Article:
Background: Children living in nonmetropolitan communities are underserved by evidence-based mental health care and are underrepresented in clinical trials.
Purpose: In this article, we describe lessons learned in conducting the Children's Attention-Deficit Hyperactivity Disorder (ADHD) Telemental Health (TMH) Treatment Study (CATTS), a randomized controlled trial testing the effectiveness of TMH in improving outcomes of children with ADHD living in underserved communities.
Methods: Children were referred by primary care providers (PCPs). The test intervention group received six telepsychiatry sessions with each session followed by an caregiver behavior training session delivered in-person by a local therapist. A secure website was used to support decision making by the telepsychiatrists and to facilitate real-time collaboration between the telepsychiatrists and community therapists. The control group received a single telepsychiatry consultation. Questionnaires tapping ADHD symptoms and other outcomes were administered to parents and teachers online through a secure portal from personal computers.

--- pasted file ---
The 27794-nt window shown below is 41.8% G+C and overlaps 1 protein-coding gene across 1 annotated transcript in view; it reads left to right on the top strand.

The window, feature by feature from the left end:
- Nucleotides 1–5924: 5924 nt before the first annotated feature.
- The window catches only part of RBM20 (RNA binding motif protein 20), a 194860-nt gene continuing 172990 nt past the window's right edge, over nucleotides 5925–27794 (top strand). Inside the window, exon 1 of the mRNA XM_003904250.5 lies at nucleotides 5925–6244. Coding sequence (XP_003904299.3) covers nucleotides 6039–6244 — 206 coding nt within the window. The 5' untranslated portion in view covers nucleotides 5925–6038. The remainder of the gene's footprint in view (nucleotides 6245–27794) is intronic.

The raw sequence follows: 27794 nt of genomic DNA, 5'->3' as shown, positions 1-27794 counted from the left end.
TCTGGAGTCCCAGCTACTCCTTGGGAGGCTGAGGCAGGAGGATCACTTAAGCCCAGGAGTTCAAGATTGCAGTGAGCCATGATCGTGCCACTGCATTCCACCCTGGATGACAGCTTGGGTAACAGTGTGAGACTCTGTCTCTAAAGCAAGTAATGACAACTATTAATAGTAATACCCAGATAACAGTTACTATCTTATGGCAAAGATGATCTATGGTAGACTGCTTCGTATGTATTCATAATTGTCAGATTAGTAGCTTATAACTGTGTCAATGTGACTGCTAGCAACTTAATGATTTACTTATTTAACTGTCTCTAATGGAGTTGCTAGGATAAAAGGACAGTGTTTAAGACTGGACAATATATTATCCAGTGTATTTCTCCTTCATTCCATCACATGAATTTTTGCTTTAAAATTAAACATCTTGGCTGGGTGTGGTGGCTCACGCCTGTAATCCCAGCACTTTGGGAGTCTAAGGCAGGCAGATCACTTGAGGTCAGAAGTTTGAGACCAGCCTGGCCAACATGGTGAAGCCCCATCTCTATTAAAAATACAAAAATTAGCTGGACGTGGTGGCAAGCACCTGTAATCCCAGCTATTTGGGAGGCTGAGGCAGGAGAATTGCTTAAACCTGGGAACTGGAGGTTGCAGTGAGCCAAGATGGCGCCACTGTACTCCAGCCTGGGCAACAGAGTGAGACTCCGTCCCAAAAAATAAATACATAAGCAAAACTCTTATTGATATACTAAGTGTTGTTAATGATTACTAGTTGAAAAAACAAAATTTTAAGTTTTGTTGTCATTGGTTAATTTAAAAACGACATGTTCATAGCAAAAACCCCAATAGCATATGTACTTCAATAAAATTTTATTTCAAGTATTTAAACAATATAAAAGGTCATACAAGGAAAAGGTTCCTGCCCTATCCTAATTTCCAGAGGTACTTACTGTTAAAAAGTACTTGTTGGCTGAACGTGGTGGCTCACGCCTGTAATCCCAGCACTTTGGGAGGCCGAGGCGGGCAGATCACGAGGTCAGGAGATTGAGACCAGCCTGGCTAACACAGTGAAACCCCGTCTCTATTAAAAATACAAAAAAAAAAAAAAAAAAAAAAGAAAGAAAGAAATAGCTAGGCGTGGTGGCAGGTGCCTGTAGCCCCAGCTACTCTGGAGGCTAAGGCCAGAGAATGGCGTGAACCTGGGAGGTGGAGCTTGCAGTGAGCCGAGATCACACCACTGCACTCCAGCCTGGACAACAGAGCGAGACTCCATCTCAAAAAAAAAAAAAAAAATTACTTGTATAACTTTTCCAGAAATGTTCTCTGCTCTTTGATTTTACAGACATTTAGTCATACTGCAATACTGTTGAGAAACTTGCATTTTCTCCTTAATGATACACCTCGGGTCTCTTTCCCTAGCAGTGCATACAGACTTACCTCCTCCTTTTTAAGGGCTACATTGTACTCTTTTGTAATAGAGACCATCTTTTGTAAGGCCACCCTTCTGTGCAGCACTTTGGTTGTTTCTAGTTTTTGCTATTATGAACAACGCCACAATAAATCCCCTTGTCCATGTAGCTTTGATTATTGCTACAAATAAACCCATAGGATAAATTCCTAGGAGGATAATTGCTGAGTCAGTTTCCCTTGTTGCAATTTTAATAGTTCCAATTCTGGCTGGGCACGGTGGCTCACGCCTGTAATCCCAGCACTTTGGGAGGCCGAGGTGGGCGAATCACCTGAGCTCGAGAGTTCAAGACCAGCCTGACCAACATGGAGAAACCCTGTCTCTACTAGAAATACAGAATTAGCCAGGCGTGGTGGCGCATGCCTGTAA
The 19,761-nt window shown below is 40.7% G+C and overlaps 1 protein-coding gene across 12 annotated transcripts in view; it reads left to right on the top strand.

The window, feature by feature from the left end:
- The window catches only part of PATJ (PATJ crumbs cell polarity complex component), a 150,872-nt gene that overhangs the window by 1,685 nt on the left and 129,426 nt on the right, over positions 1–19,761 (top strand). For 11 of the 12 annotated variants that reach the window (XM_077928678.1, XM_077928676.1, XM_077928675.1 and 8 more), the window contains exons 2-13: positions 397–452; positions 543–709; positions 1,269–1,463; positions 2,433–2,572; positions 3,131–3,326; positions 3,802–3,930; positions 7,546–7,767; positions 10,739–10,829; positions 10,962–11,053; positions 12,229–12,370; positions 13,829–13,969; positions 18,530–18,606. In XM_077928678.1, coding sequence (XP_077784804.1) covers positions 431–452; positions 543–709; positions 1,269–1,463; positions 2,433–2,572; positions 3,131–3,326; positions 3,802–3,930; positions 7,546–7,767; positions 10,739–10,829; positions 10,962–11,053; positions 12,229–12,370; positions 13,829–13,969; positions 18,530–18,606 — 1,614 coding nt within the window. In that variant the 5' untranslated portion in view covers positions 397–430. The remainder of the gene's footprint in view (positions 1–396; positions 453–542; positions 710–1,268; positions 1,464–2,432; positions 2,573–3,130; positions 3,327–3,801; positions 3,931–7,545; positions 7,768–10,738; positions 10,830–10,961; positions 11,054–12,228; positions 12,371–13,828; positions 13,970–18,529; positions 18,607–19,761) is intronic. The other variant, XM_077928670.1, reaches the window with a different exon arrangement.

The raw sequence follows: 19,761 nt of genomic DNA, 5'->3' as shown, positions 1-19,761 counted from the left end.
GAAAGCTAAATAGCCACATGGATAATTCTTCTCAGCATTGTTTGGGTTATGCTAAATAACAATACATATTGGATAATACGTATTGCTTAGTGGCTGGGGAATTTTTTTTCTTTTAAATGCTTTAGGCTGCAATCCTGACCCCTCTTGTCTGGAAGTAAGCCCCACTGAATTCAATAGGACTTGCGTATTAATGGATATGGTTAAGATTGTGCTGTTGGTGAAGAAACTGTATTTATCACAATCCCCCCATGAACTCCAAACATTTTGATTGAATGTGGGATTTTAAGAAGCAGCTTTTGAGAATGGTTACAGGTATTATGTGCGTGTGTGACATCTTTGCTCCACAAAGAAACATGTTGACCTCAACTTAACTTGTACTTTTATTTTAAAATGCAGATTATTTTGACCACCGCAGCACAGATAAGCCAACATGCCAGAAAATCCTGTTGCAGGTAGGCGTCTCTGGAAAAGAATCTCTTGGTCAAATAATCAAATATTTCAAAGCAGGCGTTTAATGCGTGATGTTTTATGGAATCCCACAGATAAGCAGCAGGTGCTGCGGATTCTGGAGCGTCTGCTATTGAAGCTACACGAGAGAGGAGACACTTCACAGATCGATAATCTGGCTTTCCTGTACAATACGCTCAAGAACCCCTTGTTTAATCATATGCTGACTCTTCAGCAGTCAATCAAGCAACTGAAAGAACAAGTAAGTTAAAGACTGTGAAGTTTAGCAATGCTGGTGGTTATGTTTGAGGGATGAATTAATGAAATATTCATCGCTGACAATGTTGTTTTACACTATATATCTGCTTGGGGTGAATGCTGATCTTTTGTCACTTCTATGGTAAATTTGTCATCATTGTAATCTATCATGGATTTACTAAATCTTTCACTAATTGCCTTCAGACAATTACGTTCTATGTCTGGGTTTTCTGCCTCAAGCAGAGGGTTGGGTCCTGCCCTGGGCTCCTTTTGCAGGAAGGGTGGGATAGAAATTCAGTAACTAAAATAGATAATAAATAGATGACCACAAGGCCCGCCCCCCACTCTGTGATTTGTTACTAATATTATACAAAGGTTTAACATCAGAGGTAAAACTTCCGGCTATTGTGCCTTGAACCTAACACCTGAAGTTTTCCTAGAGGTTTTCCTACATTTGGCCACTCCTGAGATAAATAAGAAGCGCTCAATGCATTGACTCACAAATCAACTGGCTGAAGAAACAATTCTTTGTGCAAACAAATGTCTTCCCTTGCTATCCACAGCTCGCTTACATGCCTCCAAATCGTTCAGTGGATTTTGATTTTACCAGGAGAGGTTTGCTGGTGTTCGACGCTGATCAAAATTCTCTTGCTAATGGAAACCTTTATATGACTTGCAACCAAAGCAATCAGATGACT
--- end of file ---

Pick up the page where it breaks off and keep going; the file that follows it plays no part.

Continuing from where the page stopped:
Results: total of 88 PCPs in seven communities referred the 223 children who participated in the trial. Attrition in treatment sessions and research assessments was very low. Lessons learned TMH proved to be a viable means of providing evidence-based pharmacological services to children and training to local therapists. Recruitment was enhanced by offering the control group a telepsychiatry consultation. Site-specific strategies were needed to meet recruitment targets.
Conclusions: The CATTS trial used methods designed to optimize inclusion of children living in multiple dispersed and underserved areas. The study will serve as a model for other research projects aiming at reducing geographic disparities in access to quality mental health care.
Trial registration: ClinicalTrials.gov NCT00830700.